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Transform HR Into a Revenue-Impact Function to Increase Your Strategic Impact
Posted By Dr. John Sullivan On January 23, 2012 @ 5:06 am In Advice and How-Tos | 17 Comments
HR and talent management leaders are constantly striving to become more strategic. But more often than not it seems that when they are presented with a strategic alternative that really breaks new ground, they retreat and stick with the status quo. However, if you are serious about making a strategic impact and you take a minute to reflect, it’s hard to think of many things that could have more of a strategic impact than increasing corporate revenues.
This is because increasing revenue or “topline growth” is on every CEO’s agenda and it is also almost always a top corporate goal and an executive success measure.
Other business functions like marketing, sales, supply chain, and product development have become corporate heroes (and are richly budgeted as a result) because they have demonstrated that they have a direct and measurable impact on this critical strategic goal.
HR has historically focused exclusively on cost cutting, but realize that increasing revenue is a far superior goal. That is because almost anyone can cut costs using an arbitrary number. However, in order to generate more revenue in the marketplace from your customers, you must meet a much higher standard, which requires that you be competitive in every aspect of the business.
Now if you are an HR traditionalist or someone who is happy to maintain HR’s status as a service/overhead function, you are probably already thinking that a strategic goal to impact revenue is a ridiculous idea. However, you would be wrong. We know that HR can directly increase revenues because several firms have already succeeded in demonstrating to their CFOs that they could directly increase revenue. At least take a minute and look at a quick example where HR has increased revenue.
Think it’s not possible? Here is a quick example to demonstrate the possibilities.
It’s obvious that average salespeople produce revenue and good salespeople produce more. So in an attempt to hire better salespeople, this technology firm analyzed its current sales hiring process and reengineered it, so that it measurably identified and hired better salespeople.
If the new process hired salespeople that sold on average 10% more (than those hired under the previous recruiting process), you could (with the CFO’s blessing), publicly state that this HR action had improved sales revenue by X dollars (i.e. the actual amount would be the 10% improvement in the average salesperson’s yearly sales revenue, multiplied by the number of new salespeople who were hired under the improved process).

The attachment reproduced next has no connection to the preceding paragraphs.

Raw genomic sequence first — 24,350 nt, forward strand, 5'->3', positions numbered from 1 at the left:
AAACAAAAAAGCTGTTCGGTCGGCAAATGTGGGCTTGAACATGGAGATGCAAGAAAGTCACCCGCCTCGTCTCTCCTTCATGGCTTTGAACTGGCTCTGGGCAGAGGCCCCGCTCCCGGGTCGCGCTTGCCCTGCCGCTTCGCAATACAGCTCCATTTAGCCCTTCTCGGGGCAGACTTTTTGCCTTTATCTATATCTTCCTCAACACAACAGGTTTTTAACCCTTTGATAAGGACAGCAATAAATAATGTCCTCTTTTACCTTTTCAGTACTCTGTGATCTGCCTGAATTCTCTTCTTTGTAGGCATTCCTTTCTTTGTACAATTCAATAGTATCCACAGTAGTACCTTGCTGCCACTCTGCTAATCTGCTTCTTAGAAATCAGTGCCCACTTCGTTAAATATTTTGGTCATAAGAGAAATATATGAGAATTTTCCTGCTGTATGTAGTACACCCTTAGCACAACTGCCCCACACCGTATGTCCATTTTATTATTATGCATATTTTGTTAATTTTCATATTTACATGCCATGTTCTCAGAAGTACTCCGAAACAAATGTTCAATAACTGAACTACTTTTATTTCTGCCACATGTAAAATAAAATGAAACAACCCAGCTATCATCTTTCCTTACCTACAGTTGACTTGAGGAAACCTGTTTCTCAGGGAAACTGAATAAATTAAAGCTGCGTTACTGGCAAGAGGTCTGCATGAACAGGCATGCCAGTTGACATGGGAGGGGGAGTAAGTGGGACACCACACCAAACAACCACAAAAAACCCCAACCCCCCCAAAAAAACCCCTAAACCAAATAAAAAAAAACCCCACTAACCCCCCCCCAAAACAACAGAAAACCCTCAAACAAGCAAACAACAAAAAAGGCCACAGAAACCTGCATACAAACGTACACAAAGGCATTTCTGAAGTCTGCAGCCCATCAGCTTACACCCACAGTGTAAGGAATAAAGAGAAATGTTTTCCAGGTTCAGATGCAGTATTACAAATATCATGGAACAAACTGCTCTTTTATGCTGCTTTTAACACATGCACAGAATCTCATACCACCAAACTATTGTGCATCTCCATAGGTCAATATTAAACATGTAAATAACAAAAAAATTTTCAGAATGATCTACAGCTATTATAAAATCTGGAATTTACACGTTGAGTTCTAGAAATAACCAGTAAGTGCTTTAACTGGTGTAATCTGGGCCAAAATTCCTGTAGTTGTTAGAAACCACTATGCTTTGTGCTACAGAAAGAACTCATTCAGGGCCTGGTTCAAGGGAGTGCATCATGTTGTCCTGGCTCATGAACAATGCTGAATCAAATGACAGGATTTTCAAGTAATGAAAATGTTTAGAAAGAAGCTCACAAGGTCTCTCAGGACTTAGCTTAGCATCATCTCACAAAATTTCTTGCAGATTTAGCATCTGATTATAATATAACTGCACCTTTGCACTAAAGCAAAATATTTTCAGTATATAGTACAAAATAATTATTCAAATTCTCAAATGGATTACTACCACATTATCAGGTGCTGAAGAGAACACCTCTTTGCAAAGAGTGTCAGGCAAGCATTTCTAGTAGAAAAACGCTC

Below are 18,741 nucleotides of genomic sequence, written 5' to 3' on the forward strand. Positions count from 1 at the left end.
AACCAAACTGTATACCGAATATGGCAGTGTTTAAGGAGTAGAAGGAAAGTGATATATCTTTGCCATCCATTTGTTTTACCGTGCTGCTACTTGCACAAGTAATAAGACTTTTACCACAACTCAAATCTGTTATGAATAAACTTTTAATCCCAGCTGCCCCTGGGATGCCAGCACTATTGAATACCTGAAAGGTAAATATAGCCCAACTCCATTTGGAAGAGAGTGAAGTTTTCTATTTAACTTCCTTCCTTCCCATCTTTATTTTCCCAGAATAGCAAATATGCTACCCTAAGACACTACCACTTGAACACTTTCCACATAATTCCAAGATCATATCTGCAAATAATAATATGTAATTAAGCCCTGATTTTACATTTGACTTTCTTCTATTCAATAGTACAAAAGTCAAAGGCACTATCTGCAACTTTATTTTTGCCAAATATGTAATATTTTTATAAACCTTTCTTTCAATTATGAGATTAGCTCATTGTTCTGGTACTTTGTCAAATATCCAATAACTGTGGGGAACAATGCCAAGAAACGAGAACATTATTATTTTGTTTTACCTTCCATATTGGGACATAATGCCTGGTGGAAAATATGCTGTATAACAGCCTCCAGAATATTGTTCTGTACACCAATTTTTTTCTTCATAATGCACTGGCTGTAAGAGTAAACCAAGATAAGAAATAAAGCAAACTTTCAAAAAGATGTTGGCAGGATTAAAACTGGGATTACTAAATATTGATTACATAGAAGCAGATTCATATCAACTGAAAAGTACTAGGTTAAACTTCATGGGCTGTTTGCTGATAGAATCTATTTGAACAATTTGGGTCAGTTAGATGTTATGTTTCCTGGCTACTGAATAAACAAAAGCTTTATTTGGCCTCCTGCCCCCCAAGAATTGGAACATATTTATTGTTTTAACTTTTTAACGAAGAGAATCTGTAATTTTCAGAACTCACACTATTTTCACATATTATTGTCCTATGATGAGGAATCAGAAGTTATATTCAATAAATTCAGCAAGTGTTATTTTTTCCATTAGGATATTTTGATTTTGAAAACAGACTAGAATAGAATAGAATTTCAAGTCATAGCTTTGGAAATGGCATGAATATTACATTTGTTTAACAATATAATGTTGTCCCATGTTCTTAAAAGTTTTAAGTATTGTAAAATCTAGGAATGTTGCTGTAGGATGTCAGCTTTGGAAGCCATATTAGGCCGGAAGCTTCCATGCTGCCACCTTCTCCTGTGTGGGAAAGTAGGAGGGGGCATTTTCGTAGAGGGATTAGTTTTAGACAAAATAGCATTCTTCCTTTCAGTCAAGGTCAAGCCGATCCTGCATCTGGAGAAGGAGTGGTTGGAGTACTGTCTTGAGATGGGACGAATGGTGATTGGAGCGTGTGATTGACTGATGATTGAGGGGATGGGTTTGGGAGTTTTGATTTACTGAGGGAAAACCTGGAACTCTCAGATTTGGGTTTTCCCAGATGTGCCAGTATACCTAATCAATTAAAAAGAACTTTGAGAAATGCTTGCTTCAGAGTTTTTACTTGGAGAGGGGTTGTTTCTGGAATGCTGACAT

Still skeptical? Here is another quick example of how HR can increase revenue.
The recruiting function at this Midwest bank realized it was losing significant revenue every day that a loan officer position was vacant. Obviously, with no one in the position, you can’t make or close any revenue-generating loans. In order to reduce the number of days that loan officer positions were vacant, it called on recruiting to apply its speed-hiring techniques on these positions.
By speeding up the requisition process, placing the best recruiters on these positions and identifying and eliminating “deadtime” throughout the hiring process, it cut the number of vacancy days nearly in half. At $5,000 per eliminated vacancy day, over dozens of requisitions, it increased the bank’s revenue by millions. Everyone from the CFO on down agreed that HR had substantially increased revenue. If these two brief examples are not enough for you, the next section contains the top 15 HR actions that can lead to increased corporate revenue.
Even if you’re not ready to implement an HR-wide coordinated “revenue impact strategy,” realize that there are many independent actions that the functions within talent management can take in order to increase organizational revenue. If you’re looking for some “low-hanging fruit” actions to take, here are some to consider (those with the potential for producing the most revenue impact listed first).
In addition to the 15 examples that were provided above, you should also know that the HR function at Google is the world’s leader in operationalizing a business-impact strategic approach. HR leaders at Google consistently use metrics and mathematical algorithms to scientifically improve business performance from programs like hiring, retention, and leadership. HR leaders can tell you the revenue impact of people management offerings like 20% time, free food, workspace design, and collaboration practices. They can also easily show you which business units (i.e. Adwords) have the most impact on revenue.